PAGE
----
Wikipedia – Free Knowledge and a 19-Year-Old Online Platform
Wikipedia is one of the original online platforms with many structural challenges, yet they are making it work
Wikipedia – the site where most research projects start, and the one no one sites as their final source – is a massive two-sided platform that has many challenges, but isn’t going anywhere anytime soon.
The user side of the platform is made up of billions of people all over the world, while the editors, or contributors, who have made more than 10 edits since Wikipedia’s founding, are a much smaller community of ~2 million people.1
Value Creation for the User
Wikimedia’s mission is to “empower and engage people around the world to collect and develop educational content under a free license or in the public domain, and to disseminate it effectively and globally.”2 And, in many ways they accomplish this, creating a lot of value for the world.
As every fourth grader and every second year MBA student knows, a Wikipedia search can really help you get going no matter what the assignment is. With a content library of 6.0 million English articles3, in just a few seconds, users doing a quick fact check at dinner or starting an in-depth research project can find up-to-date answers to nearly every basic question they may be asking.
As we all know, Wikipedia’s value has a limit though. For instance, I’m pretty sure this will be the only assignment I have ever and will ever submit with a Wikipedia article sited – more to come the limitations of Wikipedia’s value creation.
Value Creation for the Contributor
I can not fathom spending my free time editing Wikipedia pages, so I’ll just parrot the results of the editor survey done by Wikipedia showing why contributors dedicate their time to editing Wikipedia pages for the benefit of everyone else4:
- 71% like the idea of volunteering to share knowledge
- 69% believe information should be freely available
- 63% enjoy contributing to subject matters with expertise
- 60% think it’s fun
While I can’t get on board, nearly 1.8 edits are made every second, so who am I to say there’s no value created for the contributors!5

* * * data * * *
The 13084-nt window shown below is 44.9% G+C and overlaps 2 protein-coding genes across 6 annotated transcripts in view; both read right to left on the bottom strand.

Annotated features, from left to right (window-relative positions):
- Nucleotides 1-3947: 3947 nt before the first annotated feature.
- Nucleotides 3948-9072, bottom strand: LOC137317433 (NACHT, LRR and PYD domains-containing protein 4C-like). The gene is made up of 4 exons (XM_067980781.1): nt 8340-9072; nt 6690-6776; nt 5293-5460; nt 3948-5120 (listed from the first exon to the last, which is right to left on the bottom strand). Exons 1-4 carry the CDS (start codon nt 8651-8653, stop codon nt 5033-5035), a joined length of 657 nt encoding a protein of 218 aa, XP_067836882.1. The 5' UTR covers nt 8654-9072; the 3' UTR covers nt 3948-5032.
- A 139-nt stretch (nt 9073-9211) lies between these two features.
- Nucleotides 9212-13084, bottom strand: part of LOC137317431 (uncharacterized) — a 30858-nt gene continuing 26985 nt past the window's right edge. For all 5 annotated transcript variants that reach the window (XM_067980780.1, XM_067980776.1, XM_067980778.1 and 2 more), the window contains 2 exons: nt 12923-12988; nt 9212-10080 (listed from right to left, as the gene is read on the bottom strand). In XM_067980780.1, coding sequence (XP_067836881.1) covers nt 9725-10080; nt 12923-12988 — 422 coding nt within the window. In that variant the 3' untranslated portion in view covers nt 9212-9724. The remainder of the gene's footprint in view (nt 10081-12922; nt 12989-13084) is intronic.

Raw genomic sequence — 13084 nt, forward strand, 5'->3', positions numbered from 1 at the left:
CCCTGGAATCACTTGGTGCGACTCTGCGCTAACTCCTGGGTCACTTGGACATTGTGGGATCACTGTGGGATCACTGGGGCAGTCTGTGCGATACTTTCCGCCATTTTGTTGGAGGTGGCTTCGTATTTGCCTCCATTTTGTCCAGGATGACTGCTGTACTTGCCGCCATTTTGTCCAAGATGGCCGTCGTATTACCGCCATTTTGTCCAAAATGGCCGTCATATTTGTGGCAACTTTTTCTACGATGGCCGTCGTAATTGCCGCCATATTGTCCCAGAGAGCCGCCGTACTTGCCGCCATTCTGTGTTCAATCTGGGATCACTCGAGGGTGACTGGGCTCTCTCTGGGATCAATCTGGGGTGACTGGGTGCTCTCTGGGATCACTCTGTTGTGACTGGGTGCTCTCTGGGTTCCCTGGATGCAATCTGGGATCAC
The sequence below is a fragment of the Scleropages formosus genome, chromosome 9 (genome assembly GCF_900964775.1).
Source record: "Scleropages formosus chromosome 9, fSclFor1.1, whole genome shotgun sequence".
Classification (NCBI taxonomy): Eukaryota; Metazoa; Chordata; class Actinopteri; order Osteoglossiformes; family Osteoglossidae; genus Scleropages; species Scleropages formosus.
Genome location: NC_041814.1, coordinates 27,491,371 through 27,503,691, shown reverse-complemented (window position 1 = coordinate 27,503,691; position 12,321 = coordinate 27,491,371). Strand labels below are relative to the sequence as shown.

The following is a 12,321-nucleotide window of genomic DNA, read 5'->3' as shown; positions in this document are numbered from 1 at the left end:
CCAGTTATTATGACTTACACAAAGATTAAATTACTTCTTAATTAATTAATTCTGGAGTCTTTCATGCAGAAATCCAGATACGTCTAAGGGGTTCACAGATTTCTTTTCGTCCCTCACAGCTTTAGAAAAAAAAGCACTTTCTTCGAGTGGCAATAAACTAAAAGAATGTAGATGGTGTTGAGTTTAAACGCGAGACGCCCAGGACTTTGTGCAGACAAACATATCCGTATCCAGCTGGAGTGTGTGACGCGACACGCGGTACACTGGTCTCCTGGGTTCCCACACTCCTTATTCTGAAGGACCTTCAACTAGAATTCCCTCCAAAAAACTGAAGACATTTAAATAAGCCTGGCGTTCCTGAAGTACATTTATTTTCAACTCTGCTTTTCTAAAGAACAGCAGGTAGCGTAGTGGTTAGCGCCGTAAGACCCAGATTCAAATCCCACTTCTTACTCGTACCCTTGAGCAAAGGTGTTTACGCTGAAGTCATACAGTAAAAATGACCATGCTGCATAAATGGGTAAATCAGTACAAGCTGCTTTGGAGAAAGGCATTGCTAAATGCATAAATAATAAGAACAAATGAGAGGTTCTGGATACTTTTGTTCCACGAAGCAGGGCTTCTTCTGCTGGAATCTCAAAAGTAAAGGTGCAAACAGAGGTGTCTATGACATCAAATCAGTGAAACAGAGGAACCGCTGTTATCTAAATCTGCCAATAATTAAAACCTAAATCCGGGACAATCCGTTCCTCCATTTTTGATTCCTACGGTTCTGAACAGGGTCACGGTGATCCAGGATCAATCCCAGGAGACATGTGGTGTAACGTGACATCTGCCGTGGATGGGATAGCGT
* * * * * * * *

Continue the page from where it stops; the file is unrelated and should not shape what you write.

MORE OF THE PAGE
In terms of value capture, Wikipedia does not believe in advertisements on their website, so the Wikimedia Foundation, the non-profit organization that manages Wikipedia, is funded by donations.
We’ve all seen some version of this plea for donations or popped open a Wikipedia page confirming the capital city of Kansas is in fact Topeka and been asked for a small donation to keep Wikipedia running.
Ever wonder how those campaigns perform? In 2016, Wikipedia raised $82 million from donations and other contributions. This is enough to cover expenses and keep the site up and running for years to come, and given the non-profit nature of the company, that’s the extent of the value capture of Wikipedia – just keeping the lights on. Could this by why the donation campaigns actually work?
While one could argue Wikipedia is already at scale, their interest in continuing to scale scaling comes in two forms: they encourage more articles and more articles in more languages.
Wikipedia has strong cross-side network effects as users look for content, they benefit from contributors adding pages and keeping the current pages up-to-date.
Wikipedia’s growth rate is slowing substantially year over year (3.75% in 2019 vs 24% in 2009 6), as are the number of editors, but as new important topics come up, the content is still being added. For example, the Wikipedia page called “2019-20 Coronavirus Pandemic” already has over 800 citations and is approximately 100 printed pages.7
In terms of scaling to more languages, bots have automated translations and are helping expand Wikipedia’s reach around the globe.8
Given these factors, it’s safe to say Wikipedia’s network effects are still strong, even at their massive scale and nearly 20 years in to their journey.
Risk of Disintermediation and Multi-homing